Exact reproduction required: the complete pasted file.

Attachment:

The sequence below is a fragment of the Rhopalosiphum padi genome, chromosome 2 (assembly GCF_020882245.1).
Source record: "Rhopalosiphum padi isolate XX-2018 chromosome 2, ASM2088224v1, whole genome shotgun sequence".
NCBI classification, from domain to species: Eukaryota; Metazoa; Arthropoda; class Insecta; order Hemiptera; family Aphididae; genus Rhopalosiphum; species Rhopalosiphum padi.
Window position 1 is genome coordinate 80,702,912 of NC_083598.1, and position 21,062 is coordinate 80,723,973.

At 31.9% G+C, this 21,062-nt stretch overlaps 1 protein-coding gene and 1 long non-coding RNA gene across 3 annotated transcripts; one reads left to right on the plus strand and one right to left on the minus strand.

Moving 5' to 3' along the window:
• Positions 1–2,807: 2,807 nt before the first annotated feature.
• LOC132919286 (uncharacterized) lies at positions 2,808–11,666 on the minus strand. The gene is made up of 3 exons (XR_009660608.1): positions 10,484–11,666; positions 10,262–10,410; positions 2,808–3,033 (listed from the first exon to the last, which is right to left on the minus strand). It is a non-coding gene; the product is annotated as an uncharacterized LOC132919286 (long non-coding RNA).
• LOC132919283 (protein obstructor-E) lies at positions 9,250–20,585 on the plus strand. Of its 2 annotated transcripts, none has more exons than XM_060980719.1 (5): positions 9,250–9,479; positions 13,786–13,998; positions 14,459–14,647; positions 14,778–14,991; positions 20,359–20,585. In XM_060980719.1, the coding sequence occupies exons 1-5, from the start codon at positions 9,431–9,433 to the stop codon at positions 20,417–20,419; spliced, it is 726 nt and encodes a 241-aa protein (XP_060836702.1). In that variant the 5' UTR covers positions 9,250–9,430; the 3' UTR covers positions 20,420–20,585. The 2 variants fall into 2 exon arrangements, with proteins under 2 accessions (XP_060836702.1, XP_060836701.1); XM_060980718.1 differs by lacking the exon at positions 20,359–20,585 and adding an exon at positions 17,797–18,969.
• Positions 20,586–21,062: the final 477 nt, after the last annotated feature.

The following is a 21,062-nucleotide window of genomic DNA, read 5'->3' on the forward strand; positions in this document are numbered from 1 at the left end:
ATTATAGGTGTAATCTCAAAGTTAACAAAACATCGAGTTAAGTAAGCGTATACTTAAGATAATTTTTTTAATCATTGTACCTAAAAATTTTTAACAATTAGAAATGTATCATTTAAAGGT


The sequence below is a fragment of the Rhopalosiphum padi genome, chromosome 2 (assembly GCF_020882245.1).
Source record: "Rhopalosiphum padi isolate XX-2018 chromosome 2, ASM2088224v1, whole genome shotgun sequence".
NCBI classification, from domain to species: Eukaryota; Metazoa; Arthropoda; class Insecta; order Hemiptera; family Aphididae; genus Rhopalosiphum; species Rhopalosiphum padi.
Window position 1 is genome coordinate 80,702,912 of NC_083598.1, and position 21,062 is coordinate 80,723,973.

At 31.9% G+C, this 21,062-nt stretch overlaps 1 protein-coding gene and 1 long non-coding RNA gene across 3 annotated transcripts; one reads left to right on the plus strand and one right to left on the minus strand.

Moving 5' to 3' along the window:
• Positions 1–2,807: 2,807 nt before the first annotated feature.
• LOC132919286 (uncharacterized) lies at positions 2,808–11,666 on the minus strand. The gene is made up of 3 exons (XR_009660608.1): positions 10,484–11,666; positions 10,262–10,410; positions 2,808–3,033 (listed from the first exon to the last, which is right to left on the minus strand). It is a non-coding gene; the product is annotated as an uncharacterized LOC132919286 (long non-coding RNA).
• LOC132919283 (protein obstructor-E) lies at positions 9,250–20,585 on the plus strand. Of its 2 annotated transcripts, none has more exons than XM_060980719.1 (5): positions 9,250–9,479; positions 13,786–13,998; positions 14,459–14,647; positions 14,778–14,991; positions 20,359–20,585. In XM_060980719.1, the coding sequence occupies exons 1-5, from the start codon at positions 9,431–9,433 to the stop codon at positions 20,417–20,419; spliced, it is 726 nt and encodes a 241-aa protein (XP_060836702.1). In that variant the 5' UTR covers positions 9,250–9,430; the 3' UTR covers positions 20,420–20,585. The 2 variants fall into 2 exon arrangements, with proteins under 2 accessions (XP_060836702.1, XP_060836701.1); XM_060980718.1 differs by lacking the exon at positions 20,359–20,585 and adding an exon at positions 17,797–18,969.
• Positions 20,586–21,062: the final 477 nt, after the last annotated feature.

The following is a 21,062-nucleotide window of genomic DNA, read 5'->3' on the forward strand; positions in this document are numbered from 1 at the left end:
ATTATAGGTGTAATCTCAAAGTTAACAAAACATCGAGTTAAGTAAGCGTATACTTAAGATAATTTTTTTAATCATTGTACCTAAAAATTTTTAACAATTAGAAATGTATCATTTAAAGGT